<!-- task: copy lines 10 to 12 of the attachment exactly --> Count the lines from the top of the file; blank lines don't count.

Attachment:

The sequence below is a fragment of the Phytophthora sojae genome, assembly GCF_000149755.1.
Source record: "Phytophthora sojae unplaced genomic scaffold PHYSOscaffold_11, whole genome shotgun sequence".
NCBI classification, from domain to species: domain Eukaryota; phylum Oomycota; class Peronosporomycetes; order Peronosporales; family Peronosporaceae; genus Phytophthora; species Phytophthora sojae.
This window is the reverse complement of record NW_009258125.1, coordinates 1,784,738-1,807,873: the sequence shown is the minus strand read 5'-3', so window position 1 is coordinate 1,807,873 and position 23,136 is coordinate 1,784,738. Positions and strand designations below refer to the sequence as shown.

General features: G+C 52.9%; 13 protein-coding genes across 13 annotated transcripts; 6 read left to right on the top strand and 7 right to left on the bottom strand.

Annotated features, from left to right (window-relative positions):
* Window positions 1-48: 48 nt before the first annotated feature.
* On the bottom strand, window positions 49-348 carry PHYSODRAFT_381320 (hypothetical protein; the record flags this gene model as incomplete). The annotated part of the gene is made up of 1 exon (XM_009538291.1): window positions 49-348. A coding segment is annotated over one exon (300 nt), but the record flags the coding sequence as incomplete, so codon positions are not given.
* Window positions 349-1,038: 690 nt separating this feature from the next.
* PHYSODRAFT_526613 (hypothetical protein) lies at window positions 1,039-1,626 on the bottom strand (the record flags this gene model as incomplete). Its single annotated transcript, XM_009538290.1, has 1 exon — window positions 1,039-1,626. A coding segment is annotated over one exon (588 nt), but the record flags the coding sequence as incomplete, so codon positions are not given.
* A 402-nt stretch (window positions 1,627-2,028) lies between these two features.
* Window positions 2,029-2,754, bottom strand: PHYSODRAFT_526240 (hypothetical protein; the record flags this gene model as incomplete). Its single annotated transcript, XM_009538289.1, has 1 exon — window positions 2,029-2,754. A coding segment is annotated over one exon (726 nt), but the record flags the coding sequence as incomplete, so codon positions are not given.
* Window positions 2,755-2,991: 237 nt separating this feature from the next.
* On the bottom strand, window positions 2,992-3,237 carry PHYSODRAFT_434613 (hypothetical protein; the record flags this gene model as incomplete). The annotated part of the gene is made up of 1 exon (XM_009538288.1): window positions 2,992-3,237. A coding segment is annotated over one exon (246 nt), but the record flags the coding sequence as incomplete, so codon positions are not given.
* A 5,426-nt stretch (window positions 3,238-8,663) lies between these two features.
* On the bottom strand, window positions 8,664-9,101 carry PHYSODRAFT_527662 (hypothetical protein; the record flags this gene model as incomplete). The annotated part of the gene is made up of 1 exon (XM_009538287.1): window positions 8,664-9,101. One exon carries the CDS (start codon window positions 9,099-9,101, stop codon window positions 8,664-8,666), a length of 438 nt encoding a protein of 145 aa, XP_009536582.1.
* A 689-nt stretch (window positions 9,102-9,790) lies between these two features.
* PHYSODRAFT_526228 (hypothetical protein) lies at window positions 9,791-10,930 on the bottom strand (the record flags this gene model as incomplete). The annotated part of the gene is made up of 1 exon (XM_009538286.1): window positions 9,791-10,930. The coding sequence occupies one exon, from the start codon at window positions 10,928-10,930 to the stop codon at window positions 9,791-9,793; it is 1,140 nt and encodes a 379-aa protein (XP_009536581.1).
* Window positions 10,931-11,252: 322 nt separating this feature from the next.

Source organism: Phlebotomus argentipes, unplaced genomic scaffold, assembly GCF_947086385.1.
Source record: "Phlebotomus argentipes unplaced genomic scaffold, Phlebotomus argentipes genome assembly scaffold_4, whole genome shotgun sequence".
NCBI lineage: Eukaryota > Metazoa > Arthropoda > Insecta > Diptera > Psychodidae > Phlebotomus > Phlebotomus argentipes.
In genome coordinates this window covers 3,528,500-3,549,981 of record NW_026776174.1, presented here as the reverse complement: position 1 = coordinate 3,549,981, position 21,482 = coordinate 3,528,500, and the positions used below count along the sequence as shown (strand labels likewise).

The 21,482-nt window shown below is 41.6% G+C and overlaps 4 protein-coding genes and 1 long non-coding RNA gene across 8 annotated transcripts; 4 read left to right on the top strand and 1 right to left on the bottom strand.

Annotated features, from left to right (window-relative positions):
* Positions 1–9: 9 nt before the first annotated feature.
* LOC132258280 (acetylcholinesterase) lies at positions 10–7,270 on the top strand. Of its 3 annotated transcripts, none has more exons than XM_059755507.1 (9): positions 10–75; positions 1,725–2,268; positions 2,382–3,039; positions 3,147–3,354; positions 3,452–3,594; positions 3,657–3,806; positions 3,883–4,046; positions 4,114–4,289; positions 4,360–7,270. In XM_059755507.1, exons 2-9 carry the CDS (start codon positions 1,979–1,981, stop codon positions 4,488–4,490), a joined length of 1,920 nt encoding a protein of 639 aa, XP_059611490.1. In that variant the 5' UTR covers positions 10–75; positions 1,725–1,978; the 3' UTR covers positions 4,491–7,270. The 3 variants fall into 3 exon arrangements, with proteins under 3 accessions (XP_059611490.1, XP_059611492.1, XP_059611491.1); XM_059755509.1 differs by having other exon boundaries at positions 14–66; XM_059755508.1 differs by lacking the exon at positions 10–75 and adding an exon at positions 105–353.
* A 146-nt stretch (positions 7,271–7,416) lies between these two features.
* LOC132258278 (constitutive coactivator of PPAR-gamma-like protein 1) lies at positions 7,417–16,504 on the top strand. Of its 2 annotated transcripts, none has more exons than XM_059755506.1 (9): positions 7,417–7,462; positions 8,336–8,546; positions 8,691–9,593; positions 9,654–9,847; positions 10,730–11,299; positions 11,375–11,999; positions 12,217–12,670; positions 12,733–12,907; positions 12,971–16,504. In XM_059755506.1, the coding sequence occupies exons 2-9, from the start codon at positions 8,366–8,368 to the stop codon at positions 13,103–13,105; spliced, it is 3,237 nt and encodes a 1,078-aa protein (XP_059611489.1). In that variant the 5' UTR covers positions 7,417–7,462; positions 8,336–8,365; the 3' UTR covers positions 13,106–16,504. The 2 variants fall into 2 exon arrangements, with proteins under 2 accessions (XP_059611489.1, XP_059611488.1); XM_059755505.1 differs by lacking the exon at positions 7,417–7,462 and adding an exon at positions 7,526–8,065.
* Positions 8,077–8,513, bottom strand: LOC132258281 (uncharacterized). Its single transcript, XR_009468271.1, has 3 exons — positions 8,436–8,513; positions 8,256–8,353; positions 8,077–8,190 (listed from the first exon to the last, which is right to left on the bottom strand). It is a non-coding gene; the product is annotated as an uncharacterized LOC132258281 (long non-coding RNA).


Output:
* PHYSODRAFT_526613 (hypothetical protein) lies at window positions 1,039-1,626 on the bottom strand (the record flags this gene model as incomplete). Its single annotated transcript, XM_009538290.1, has 1 exon — window positions 1,039-1,626. A coding segment is annotated over one exon (588 nt), but the record flags the coding sequence as incomplete, so codon positions are not given.
* A 402-nt stretch (window positions 1,627-2,028) lies between these two features.
* Window positions 2,029-2,754, bottom strand: PHYSODRAFT_526240 (hypothetical protein; the record flags this gene model as incomplete). Its single annotated transcript, XM_009538289.1, has 1 exon — window positions 2,029-2,754. A coding segment is annotated over one exon (726 nt), but the record flags the coding sequence as incomplete, so codon positions are not given.